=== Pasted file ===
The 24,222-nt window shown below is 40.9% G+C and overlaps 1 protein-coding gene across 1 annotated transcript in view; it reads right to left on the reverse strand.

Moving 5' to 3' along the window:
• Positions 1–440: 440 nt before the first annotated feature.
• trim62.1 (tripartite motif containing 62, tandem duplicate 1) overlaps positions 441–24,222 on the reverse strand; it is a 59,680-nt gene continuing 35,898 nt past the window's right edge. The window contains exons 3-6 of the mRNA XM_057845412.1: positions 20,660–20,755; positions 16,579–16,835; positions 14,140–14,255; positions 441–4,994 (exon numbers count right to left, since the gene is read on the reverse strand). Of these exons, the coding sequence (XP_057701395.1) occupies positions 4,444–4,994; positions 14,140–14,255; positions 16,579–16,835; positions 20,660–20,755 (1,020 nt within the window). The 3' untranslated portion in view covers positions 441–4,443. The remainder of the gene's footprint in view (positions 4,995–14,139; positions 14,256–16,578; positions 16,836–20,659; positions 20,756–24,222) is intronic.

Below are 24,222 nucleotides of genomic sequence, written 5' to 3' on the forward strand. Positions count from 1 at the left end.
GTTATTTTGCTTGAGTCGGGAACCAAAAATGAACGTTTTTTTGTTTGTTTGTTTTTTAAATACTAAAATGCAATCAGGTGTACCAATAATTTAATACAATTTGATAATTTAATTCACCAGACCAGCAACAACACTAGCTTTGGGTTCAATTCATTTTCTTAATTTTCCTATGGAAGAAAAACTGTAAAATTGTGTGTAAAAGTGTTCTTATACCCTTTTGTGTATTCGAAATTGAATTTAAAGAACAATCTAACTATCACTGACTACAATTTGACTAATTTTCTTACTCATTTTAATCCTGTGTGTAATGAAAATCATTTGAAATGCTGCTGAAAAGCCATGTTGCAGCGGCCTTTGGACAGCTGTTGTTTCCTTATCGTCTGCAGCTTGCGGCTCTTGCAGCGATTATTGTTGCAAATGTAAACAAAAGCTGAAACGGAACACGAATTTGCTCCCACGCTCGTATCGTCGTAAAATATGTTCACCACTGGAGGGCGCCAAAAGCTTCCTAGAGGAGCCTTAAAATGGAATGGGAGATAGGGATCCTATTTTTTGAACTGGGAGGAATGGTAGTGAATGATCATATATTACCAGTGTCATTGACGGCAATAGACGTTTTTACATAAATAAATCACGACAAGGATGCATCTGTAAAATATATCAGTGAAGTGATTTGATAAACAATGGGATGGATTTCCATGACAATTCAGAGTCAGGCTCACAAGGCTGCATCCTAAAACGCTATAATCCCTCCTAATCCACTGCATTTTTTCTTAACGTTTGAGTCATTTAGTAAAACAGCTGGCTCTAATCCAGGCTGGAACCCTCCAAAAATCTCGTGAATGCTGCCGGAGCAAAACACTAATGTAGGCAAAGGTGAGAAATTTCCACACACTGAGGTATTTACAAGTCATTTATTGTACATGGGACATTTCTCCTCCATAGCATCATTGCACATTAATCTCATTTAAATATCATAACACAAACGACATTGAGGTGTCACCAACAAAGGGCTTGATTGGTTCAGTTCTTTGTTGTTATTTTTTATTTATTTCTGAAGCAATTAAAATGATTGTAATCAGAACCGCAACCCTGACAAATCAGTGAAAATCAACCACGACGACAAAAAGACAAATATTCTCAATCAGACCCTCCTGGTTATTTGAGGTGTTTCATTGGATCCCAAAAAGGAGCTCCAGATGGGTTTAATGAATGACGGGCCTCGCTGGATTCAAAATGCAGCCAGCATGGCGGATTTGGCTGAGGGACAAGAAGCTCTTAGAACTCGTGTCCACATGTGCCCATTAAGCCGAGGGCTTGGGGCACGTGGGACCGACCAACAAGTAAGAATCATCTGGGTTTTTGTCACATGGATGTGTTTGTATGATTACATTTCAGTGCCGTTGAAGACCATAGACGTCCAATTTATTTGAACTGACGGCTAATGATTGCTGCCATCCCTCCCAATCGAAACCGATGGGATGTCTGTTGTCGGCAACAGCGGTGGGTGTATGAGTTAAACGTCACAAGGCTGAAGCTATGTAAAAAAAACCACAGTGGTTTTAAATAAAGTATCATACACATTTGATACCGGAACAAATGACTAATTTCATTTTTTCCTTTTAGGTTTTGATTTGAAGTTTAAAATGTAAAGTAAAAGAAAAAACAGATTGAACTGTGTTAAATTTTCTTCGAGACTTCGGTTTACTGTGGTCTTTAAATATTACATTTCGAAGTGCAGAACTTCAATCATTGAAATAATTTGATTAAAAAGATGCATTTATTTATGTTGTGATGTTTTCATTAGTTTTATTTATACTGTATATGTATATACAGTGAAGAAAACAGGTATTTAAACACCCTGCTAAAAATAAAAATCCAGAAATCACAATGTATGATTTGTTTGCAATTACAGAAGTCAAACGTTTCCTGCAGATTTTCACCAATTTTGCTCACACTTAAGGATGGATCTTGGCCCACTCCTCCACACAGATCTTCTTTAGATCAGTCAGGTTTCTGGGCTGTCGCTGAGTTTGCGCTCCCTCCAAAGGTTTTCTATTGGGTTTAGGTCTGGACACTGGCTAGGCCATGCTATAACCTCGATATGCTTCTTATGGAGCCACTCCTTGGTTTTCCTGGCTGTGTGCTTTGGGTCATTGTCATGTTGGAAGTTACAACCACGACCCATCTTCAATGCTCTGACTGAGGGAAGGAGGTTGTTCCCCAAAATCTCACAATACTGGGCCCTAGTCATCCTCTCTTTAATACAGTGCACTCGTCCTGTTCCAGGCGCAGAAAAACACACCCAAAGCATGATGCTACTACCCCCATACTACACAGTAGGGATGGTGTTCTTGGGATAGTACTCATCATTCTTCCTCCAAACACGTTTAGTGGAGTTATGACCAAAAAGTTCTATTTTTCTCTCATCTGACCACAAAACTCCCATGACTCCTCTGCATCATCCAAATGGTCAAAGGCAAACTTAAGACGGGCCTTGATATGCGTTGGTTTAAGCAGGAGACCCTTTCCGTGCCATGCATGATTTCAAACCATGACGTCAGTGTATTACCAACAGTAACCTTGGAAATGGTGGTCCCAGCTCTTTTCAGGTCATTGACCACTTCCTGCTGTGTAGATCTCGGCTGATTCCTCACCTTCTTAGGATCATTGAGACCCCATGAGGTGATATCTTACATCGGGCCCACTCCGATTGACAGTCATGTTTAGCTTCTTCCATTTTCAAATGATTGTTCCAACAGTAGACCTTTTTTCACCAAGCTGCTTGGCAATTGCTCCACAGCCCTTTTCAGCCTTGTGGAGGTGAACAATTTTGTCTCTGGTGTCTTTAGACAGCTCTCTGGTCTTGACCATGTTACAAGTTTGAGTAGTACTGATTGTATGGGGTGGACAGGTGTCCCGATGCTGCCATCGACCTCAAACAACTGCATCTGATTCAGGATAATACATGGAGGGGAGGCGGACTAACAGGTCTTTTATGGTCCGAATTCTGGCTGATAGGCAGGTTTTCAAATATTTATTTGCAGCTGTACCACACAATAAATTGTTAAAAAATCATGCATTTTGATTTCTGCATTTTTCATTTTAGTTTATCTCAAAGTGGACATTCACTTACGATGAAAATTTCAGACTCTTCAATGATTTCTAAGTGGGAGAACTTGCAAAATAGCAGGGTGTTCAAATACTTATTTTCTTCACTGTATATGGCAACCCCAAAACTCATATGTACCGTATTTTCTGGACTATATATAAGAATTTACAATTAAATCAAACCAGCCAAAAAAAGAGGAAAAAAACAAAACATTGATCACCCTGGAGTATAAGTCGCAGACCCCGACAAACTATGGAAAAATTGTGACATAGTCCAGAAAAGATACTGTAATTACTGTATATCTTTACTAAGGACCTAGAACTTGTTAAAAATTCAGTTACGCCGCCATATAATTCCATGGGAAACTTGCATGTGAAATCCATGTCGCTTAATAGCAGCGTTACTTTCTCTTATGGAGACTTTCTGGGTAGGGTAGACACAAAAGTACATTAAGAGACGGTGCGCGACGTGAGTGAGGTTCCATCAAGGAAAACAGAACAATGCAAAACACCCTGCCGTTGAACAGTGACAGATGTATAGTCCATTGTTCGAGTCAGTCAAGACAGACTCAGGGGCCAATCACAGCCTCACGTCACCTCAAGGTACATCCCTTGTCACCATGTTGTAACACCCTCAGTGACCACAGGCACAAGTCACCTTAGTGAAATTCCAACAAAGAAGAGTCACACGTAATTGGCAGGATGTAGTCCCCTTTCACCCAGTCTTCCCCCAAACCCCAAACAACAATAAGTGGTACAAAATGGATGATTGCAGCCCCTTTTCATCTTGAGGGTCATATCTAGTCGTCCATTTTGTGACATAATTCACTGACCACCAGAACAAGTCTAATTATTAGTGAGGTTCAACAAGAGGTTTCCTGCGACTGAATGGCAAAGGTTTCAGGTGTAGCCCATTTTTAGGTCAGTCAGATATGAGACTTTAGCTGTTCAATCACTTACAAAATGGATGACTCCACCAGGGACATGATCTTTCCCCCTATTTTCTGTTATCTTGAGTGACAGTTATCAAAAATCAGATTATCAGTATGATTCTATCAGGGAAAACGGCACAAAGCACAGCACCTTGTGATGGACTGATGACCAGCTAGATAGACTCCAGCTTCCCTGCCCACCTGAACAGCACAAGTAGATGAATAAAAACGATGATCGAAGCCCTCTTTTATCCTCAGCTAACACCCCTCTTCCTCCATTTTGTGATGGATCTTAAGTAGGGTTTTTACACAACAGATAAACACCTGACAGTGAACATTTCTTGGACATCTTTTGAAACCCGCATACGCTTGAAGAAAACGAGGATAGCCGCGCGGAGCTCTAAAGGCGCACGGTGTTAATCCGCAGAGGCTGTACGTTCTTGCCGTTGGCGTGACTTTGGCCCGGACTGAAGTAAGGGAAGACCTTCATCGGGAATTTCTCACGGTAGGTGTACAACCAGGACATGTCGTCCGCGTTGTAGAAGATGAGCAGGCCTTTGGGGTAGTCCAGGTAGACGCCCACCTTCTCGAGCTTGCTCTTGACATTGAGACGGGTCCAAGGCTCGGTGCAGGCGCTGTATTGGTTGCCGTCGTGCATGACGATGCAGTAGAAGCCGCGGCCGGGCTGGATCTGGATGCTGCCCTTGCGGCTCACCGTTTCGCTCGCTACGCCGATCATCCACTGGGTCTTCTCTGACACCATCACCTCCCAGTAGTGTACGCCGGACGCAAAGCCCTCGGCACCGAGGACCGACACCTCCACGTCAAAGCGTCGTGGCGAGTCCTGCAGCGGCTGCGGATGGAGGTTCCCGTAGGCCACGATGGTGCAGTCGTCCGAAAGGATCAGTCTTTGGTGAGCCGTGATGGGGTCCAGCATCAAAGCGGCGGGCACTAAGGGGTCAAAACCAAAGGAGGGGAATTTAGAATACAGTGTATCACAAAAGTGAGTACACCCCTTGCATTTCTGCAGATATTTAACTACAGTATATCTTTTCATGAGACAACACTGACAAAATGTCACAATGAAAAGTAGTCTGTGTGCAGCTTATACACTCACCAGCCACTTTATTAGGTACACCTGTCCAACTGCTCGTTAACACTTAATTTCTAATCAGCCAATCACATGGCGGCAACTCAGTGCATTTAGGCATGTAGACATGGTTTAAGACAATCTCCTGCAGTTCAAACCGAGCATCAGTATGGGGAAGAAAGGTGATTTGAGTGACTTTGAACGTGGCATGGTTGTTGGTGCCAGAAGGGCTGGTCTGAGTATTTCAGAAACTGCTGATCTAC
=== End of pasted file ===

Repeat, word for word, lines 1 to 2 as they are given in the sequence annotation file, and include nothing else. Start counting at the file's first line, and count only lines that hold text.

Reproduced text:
The 24,222-nt window shown below is 40.9% G+C and overlaps 1 protein-coding gene across 1 annotated transcript in view; it reads right to left on the reverse strand.

Moving 5' to 3' along the window: